The best new products from all of the brands we love in 2018 article Read moreThe news that a UK mother has developed a rare form of breast cancer, following the discovery of an unknown strain of cancer in a cancer-stricken sister, is being heralded as a significant milestone for the NHS and the medical profession.
Theresa May, the Home Secretary, has announced a £4.3bn fund to tackle the NHS’s “disastrous” breast cancer rates, which she says are “incredibly high”.
Theresa told MPs the NHS will spend £10m over the next six months on a “massive campaign to reduce breast cancer deaths”.
The first step, which will also include the introduction of a breast cancer screening test, will be to increase the number of people being screened, she said.
“The NHS has always made the health of women and their families a priority,” Mrs May said.
“But it has also had to cope with the devastating consequences of a changing climate that is not just about climate change but about the rise of new cancers that we know can kill in less than a decade.”
We must not let this happen to our country.
The NHS is the backbone of our economy and is the foundation of our society.
“Her pledge comes as the NHS is facing criticism over the number and type of cancer diagnoses, and a growing number of women who have died in childbirth.
Earlier this year, an estimated 8,000 new cases of the rare form called HER2 were diagnosed in the NHS.
The figures showed that there were 4,907 cases of HER2 across England, while there were 1,917 in Scotland and 1,891 in Wales.
Some of the NHS’ best-known cancer drugs are only available in the UK for about four weeks, but the drug maker AstraZeneca, which also makes Sovaldi, is now testing a new type of breast drug in the US, which could become available for patients who are older than the age of 25.
Earlier in the year, NHS hospitals were forced to halt operations due to fears that the virus that causes HER2 could be passed on through breastfeeding.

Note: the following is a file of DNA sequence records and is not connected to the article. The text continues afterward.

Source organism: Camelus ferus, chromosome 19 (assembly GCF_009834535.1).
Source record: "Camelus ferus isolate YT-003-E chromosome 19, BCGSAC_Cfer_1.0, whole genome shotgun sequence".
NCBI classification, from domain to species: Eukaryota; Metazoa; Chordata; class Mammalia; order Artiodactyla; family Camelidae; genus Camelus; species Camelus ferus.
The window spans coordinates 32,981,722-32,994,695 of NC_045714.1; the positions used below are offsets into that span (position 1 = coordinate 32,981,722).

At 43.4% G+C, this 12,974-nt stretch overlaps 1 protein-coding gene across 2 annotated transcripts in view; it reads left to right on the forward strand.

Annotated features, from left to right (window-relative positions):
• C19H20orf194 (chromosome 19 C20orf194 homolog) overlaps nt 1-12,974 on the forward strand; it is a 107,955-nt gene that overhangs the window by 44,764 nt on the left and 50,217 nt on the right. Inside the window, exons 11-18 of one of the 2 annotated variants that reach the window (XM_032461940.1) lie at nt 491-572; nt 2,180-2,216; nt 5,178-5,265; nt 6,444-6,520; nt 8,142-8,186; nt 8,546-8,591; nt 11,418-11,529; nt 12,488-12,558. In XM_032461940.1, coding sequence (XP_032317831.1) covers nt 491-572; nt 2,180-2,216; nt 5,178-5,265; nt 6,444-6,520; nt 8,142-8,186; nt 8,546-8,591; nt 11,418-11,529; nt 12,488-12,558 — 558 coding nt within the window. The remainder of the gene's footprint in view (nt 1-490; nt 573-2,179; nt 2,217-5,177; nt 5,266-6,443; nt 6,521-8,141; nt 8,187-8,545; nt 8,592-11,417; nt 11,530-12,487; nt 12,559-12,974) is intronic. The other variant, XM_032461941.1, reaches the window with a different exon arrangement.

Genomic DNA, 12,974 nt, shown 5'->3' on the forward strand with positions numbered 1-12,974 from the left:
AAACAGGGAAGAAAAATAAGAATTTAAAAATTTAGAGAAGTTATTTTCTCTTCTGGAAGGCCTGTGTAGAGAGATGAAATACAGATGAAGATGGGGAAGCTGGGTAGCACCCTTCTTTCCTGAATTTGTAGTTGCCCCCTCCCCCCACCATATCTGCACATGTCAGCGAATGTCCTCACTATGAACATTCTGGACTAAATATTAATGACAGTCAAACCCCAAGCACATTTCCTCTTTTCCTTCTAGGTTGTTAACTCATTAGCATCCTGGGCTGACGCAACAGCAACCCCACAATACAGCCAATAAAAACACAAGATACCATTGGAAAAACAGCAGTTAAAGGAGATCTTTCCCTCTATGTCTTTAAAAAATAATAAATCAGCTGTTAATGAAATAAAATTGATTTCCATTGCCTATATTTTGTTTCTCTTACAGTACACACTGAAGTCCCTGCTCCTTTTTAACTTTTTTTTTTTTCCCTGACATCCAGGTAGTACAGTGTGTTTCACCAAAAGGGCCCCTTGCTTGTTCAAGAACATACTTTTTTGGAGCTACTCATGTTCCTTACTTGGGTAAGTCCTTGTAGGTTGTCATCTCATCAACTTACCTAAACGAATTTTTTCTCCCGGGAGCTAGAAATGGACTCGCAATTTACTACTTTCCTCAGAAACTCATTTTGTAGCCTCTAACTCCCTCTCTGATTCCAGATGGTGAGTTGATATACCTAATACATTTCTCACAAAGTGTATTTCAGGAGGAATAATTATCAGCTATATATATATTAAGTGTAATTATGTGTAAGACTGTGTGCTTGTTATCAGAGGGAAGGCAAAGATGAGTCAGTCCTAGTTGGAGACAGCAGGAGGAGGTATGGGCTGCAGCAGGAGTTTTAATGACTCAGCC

In a statement on Monday, NHS Wales said: “We are very grateful for the work of the British Breast Cancer Trust and our team of scientists, nurses and specialists, who have helped us to develop the first-ever new treatment for breast cancer.”
As this is the first time we are testing a novel breast cancer drug, we are confident it will provide great benefits for many women who are still struggling with their cancer.”
But the NHS has warned that the drugs could still pose a threat to the lives of women.
The Department for Health said the drugs were “not suitable” for the elderly and people with compromised immune systems.
The announcement came after a BBC investigation found a growing trend of young women in the world’s largest economy reporting symptoms of breast and ovarian cancer, with some reporting that they had not been told about the risks.
In May, an NHS study showed a woman aged between 18 and 24 with ovarian cancer in the first six months of this year had a 73% chance of developing breast cancer within two years.
According to the BBC, the figure was significantly higher for those aged over 65 and women of all ages.
The news comes amid an increasing number of cases of breast, cervical and vulvar cancer among women in Britain.
Last month, the Health Service Executive said it was working with doctors, nurses, doctors’ assistants and other professionals to increase awareness of the risks of breast disease and other cancers.
A study published in the British Medical Journal found that the risk of developing a breast or cervical cancer in women under 50 was one in four and the risk was one and a half times higher for women aged over 50.
More:The number of cancers diagnosed in England increased by nearly 30% last year, with the number diagnosed in all cancers including breast, uterine and cervical.